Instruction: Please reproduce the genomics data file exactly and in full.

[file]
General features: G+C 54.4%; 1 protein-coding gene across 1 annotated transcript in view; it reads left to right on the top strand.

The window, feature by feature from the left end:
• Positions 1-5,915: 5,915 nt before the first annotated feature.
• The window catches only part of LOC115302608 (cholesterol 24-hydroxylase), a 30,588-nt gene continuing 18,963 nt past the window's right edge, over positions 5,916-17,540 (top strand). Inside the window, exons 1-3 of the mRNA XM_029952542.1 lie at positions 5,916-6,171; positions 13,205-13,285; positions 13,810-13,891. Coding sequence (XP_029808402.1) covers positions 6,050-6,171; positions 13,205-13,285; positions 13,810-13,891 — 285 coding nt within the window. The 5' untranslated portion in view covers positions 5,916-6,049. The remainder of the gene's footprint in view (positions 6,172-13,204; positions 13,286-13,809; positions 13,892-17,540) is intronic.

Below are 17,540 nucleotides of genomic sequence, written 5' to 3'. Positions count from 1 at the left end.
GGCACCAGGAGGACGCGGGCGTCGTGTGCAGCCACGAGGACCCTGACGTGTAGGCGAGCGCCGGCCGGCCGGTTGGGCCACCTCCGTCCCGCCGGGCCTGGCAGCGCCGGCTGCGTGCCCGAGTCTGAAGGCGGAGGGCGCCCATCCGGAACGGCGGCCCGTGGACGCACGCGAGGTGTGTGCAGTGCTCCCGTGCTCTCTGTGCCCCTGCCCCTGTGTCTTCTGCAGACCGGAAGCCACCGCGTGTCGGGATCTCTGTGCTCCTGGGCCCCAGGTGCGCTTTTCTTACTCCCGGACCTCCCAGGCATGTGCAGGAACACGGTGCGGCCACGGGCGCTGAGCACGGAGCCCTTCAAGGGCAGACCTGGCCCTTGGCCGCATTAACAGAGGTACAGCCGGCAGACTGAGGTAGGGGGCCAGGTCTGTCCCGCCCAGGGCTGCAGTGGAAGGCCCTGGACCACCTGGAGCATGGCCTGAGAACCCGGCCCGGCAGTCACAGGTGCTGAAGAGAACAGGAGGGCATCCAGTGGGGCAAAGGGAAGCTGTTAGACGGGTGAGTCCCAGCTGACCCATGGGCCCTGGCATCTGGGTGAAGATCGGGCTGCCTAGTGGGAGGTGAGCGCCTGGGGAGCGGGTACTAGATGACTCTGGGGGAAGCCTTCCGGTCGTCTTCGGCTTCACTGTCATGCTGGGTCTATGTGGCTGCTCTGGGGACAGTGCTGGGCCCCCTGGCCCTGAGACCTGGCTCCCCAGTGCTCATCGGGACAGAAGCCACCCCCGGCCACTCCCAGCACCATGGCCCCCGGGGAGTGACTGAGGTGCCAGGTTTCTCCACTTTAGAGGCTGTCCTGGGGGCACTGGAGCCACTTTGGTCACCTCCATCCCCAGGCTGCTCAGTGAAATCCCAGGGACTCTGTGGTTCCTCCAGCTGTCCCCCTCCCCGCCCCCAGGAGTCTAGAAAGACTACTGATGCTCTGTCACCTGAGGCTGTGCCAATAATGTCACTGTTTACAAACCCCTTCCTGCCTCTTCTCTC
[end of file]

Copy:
General features: G+C 54.4%; 1 protein-coding gene across 1 annotated transcript in view; it reads left to right on the top strand.

The window, feature by feature from the left end:
• Positions 1-5,915: 5,915 nt before the first annotated feature.
• The window catches only part of LOC115302608 (cholesterol 24-hydroxylase), a 30,588-nt gene continuing 18,963 nt past the window's right edge, over positions 5,916-17,540 (top strand). Inside the window, exons 1-3 of the mRNA XM_029952542.1 lie at positions 5,916-6,171; positions 13,205-13,285; positions 13,810-13,891. Coding sequence (XP_029808402.1) covers positions 6,050-6,171; positions 13,205-13,285; positions 13,810-13,891 — 285 coding nt within the window. The 5' untranslated portion in view covers positions 5,916-6,049. The remainder of the gene's footprint in view (positions 6,172-13,204; positions 13,286-13,809; positions 13,892-17,540) is intronic.

Below are 17,540 nucleotides of genomic sequence, written 5' to 3'. Positions count from 1 at the left end.
GGCACCAGGAGGACGCGGGCGTCGTGTGCAGCCACGAGGACCCTGACGTGTAGGCGAGCGCCGGCCGGCCGGTTGGGCCACCTCCGTCCCGCCGGGCCTGGCAGCGCCGGCTGCGTGCCCGAGTCTGAAGGCGGAGGGCGCCCATCCGGAACGGCGGCCCGTGGACGCACGCGAGGTGTGTGCAGTGCTCCCGTGCTCTCTGTGCCCCTGCCCCTGTGTCTTCTGCAGACCGGAAGCCACCGCGTGTCGGGATCTCTGTGCTCCTGGGCCCCAGGTGCGCTTTTCTTACTCCCGGACCTCCCAGGCATGTGCAGGAACACGGTGCGGCCACGGGCGCTGAGCACGGAGCCCTTCAAGGGCAGACCTGGCCCTTGGCCGCATTAACAGAGGTACAGCCGGCAGACTGAGGTAGGGGGCCAGGTCTGTCCCGCCCAGGGCTGCAGTGGAAGGCCCTGGACCACCTGGAGCATGGCCTGAGAACCCGGCCCGGCAGTCACAGGTGCTGAAGAGAACAGGAGGGCATCCAGTGGGGCAAAGGGAAGCTGTTAGACGGGTGAGTCCCAGCTGACCCATGGGCCCTGGCATCTGGGTGAAGATCGGGCTGCCTAGTGGGAGGTGAGCGCCTGGGGAGCGGGTACTAGATGACTCTGGGGGAAGCCTTCCGGTCGTCTTCGGCTTCACTGTCATGCTGGGTCTATGTGGCTGCTCTGGGGACAGTGCTGGGCCCCCTGGCCCTGAGACCTGGCTCCCCAGTGCTCATCGGGACAGAAGCCACCCCCGGCCACTCCCAGCACCATGGCCCCCGGGGAGTGACTGAGGTGCCAGGTTTCTCCACTTTAGAGGCTGTCCTGGGGGCACTGGAGCCACTTTGGTCACCTCCATCCCCAGGCTGCTCAGTGAAATCCCAGGGACTCTGTGGTTCCTCCAGCTGTCCCCCTCCCCGCCCCCAGGAGTCTAGAAAGACTACTGATGCTCTGTCACCTGAGGCTGTGCCAATAATGTCACTGTTTACAAACCCCTTCCTGCCTCTTCTCTC